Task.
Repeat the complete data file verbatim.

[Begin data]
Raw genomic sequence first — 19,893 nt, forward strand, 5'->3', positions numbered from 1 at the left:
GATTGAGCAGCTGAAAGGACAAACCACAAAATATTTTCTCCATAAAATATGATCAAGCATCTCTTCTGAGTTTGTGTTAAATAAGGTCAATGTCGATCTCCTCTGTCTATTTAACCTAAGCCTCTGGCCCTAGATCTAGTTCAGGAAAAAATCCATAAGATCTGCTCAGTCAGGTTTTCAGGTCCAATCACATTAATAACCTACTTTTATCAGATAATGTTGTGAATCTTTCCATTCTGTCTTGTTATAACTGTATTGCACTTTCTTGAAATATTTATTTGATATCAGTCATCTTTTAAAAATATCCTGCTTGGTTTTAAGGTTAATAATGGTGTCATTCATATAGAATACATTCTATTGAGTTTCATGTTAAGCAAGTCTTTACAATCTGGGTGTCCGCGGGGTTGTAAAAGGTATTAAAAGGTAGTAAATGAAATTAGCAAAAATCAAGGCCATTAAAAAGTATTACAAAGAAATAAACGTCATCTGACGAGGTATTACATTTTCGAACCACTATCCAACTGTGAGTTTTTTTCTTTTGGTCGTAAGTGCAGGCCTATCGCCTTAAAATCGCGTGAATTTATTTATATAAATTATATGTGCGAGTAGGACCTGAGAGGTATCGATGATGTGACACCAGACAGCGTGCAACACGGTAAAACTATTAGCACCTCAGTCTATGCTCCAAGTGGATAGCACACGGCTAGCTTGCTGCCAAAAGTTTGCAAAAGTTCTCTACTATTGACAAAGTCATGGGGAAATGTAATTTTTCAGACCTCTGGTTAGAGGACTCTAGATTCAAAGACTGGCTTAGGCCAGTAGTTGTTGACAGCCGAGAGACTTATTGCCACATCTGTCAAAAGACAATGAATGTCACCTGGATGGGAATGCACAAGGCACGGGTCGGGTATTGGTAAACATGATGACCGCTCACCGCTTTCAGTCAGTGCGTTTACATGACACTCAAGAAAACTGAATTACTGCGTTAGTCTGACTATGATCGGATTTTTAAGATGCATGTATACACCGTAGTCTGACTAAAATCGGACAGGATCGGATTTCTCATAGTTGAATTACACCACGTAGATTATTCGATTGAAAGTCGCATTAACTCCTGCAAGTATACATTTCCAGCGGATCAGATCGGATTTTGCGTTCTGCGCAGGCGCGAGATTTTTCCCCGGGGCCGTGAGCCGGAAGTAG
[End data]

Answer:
Raw genomic sequence first — 19,893 nt, forward strand, 5'->3', positions numbered from 1 at the left:
GATTGAGCAGCTGAAAGGACAAACCACAAAATATTTTCTCCATAAAATATGATCAAGCATCTCTTCTGAGTTTGTGTTAAATAAGGTCAATGTCGATCTCCTCTGTCTATTTAACCTAAGCCTCTGGCCCTAGATCTAGTTCAGGAAAAAATCCATAAGATCTGCTCAGTCAGGTTTTCAGGTCCAATCACATTAATAACCTACTTTTATCAGATAATGTTGTGAATCTTTCCATTCTGTCTTGTTATAACTGTATTGCACTTTCTTGAAATATTTATTTGATATCAGTCATCTTTTAAAAATATCCTGCTTGGTTTTAAGGTTAATAATGGTGTCATTCATATAGAATACATTCTATTGAGTTTCATGTTAAGCAAGTCTTTACAATCTGGGTGTCCGCGGGGTTGTAAAAGGTATTAAAAGGTAGTAAATGAAATTAGCAAAAATCAAGGCCATTAAAAAGTATTACAAAGAAATAAACGTCATCTGACGAGGTATTACATTTTCGAACCACTATCCAACTGTGAGTTTTTTTCTTTTGGTCGTAAGTGCAGGCCTATCGCCTTAAAATCGCGTGAATTTATTTATATAAATTATATGTGCGAGTAGGACCTGAGAGGTATCGATGATGTGACACCAGACAGCGTGCAACACGGTAAAACTATTAGCACCTCAGTCTATGCTCCAAGTGGATAGCACACGGCTAGCTTGCTGCCAAAAGTTTGCAAAAGTTCTCTACTATTGACAAAGTCATGGGGAAATGTAATTTTTCAGACCTCTGGTTAGAGGACTCTAGATTCAAAGACTGGCTTAGGCCAGTAGTTGTTGACAGCCGAGAGACTTATTGCCACATCTGTCAAAAGACAATGAATGTCACCTGGATGGGAATGCACAAGGCACGGGTCGGGTATTGGTAAACATGATGACCGCTCACCGCTTTCAGTCAGTGCGTTTACATGACACTCAAGAAAACTGAATTACTGCGTTAGTCTGACTATGATCGGATTTTTAAGATGCATGTATACACCGTAGTCTGACTAAAATCGGACAGGATCGGATTTCTCATAGTTGAATTACACCACGTAGATTATTCGATTGAAAGTCGCATTAACTCCTGCAAGTATACATTTCCAGCGGATCAGATCGGATTTTGCGTTCTGCGCAGGCGCGAGATTTTTCCCCGGGGCCGTGAGCCGGAAGTAG